Robin Colgan, Land Rover’s point man in the region on the past, present and future of the iconic British carmaker
The luxury SUV, as you’ll well know, is ubiquitous in 2020. Every premium carmaker worth its salt has at least one in its lineup, and the vehicle type is by far the dominant sales force driving the car industry forward.
Even traditional sports car manufacturers such as Lamborghini and Porsche have an SUV in their portfolio, and they’ve proved hugely profitable to bottom lines, with said models contributing to around 50 per cent or more of their annual vehicle sales.
But all this might seem like old news to Land Rover, because it’s been building luxury SUVs for half a century now. The original Range Rover made its debut in 1970, and in the course of its exceptionally long life – stretching from then until 1994 – it defined the segment before there even was a segment to speak of.
The first-generation Range Rover spent its life pretty much unchallenged, though of course, these days the legendary model is far from the only game in town. But in spite of the increased competition, Robin Colgan, managing director of the British carmaker’s Asia Pacific operations, isn’t too bothered.
In fact, the increased competition is something Colgan welcomes.
“It doesn’t have a negative impact on our sales and the answer is, no it never has. The growth in the premium SUV segment has been exponential for the longest time… and there is still significant growth to come,” he said.
His reasoning is, to summarise and use the well-worn aphorism, ‘a rising tide lifts all boats’.
“When a new competitor vehicle launches,” he explained, “we see the market grow and it usually boosts our sales. As part of the shopping process, they will always come to us, because we’re so well-established as far as SUVs are concerned. If you were going to go and buy an SUV from any other manufacturer, and even if you didn’t buy a Land Rover, you’d definitely come to the Land Rover showroom to have a look at what’s on offer.”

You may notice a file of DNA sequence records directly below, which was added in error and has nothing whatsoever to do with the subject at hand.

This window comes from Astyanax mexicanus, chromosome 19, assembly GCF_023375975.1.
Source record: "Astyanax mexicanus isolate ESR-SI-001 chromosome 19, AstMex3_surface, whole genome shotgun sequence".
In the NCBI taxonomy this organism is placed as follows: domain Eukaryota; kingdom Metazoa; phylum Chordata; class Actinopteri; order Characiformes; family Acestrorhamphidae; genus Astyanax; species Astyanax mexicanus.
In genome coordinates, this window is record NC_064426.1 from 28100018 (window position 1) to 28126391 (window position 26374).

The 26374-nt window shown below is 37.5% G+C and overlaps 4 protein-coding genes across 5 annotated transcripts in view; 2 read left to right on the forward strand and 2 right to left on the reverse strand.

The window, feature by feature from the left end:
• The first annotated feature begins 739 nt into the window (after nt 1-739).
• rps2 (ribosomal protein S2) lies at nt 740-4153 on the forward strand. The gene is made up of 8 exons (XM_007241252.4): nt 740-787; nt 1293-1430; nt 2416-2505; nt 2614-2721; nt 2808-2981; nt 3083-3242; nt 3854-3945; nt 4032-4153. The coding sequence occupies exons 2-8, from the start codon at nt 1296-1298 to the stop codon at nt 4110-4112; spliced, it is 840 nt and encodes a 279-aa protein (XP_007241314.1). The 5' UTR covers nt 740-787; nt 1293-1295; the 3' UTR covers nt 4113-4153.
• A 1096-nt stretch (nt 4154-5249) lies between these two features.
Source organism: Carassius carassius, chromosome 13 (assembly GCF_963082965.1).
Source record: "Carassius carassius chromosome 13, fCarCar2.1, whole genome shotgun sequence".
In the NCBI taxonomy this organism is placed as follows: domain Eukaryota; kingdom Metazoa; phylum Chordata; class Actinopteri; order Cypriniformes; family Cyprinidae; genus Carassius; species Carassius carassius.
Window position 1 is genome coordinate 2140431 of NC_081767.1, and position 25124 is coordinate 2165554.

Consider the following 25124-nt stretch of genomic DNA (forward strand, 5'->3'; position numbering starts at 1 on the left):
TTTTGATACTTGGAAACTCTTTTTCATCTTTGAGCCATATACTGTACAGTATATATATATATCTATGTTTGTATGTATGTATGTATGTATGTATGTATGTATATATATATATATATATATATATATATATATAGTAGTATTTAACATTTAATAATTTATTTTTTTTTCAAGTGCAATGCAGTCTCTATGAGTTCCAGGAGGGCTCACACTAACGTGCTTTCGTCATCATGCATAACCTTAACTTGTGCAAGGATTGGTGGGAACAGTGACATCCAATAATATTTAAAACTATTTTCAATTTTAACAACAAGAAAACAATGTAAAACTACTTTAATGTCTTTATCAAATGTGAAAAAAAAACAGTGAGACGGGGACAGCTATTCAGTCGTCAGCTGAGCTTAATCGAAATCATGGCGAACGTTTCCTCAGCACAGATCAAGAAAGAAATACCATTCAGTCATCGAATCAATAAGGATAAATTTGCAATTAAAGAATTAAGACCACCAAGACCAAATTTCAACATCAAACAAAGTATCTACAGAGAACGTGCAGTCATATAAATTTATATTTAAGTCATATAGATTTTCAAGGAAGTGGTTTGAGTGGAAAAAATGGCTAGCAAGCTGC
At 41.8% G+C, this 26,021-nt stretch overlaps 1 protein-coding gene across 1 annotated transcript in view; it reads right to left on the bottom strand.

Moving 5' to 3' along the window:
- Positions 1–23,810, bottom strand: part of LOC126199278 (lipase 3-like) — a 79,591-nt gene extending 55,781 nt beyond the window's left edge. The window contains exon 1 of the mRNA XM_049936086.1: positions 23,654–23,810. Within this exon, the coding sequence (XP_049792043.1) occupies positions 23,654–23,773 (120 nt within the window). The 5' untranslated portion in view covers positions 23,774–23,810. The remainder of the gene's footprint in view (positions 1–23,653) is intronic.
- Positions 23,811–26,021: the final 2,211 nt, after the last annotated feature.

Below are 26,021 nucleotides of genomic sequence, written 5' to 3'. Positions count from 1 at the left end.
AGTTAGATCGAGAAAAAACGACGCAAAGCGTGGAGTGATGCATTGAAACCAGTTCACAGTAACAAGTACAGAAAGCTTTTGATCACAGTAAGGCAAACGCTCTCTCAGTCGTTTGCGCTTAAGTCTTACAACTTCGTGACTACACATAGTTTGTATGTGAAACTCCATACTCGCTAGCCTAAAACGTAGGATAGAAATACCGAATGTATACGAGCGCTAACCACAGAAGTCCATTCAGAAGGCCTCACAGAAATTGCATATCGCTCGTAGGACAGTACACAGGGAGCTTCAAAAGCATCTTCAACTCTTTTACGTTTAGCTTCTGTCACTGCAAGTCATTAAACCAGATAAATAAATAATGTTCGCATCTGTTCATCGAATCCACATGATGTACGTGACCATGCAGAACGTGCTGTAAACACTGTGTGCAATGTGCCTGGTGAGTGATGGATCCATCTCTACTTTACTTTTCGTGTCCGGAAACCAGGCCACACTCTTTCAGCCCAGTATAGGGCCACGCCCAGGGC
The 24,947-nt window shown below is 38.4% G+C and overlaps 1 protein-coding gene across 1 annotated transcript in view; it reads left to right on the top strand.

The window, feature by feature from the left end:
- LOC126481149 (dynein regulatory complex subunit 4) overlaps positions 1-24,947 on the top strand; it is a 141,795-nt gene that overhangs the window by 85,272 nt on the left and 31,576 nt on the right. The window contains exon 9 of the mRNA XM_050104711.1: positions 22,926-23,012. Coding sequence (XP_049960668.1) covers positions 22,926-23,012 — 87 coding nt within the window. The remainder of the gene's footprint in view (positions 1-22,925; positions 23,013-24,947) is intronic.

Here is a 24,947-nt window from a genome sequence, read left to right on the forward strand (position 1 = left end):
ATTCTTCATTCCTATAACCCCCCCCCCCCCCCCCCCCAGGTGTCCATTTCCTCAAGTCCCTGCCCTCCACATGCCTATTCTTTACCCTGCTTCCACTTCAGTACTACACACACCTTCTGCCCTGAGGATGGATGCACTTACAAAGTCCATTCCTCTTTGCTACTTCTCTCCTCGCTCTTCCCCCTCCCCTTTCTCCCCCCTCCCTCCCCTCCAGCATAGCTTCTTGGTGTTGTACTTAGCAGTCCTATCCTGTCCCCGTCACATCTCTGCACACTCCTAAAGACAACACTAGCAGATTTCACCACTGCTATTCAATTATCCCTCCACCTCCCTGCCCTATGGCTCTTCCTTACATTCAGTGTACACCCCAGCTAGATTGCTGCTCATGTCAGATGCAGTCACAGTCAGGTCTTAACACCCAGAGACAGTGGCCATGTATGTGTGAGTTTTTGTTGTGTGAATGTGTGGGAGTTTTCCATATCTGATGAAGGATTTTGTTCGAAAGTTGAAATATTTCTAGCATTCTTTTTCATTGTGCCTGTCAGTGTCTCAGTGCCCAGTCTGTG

But, we put it to him, therein lies the rub. Having people in your showroom is one thing, but converting them into actual customers is something else entirely. How Land Rover turns prospects into buyers, according to Colgan, hinges on several factors.
The biggest being product development, and indeed, there have been a slew of exciting developments on that front in recent years. In particular, the new Defender, which has received its first all-new model in over 70 years.
However, it could be argued that the new Defender — stunning though it may be to look at and having fearsome all-terrain capabilities — doesn’t ring true with its forebears’ remit, having had a plethora of luxury features added to it.
With its plush leather seats, multitude of screens and (gasp) multi-zone air-conditioning, the new Defender is about as far a cry from its ‘working-class’ hero predecessor as you could get.
In all fairness, this is perhaps unavoidable, since a modern car buyer – especially one in Land Rover’s segment – would simply accept nothing less. And perhaps this is best exemplified in the new Defender.
“We should be absolutely clear that building that type of [utilitarian, commercial] vehicle is not the core business of Land Rover. We build vehicles for private users,” he said, “and the new Defender is targeted at them. I actually think that some commercial users will still want to use the new Defender because of its sheer capability, but it’s not a direct replacement for the older model.”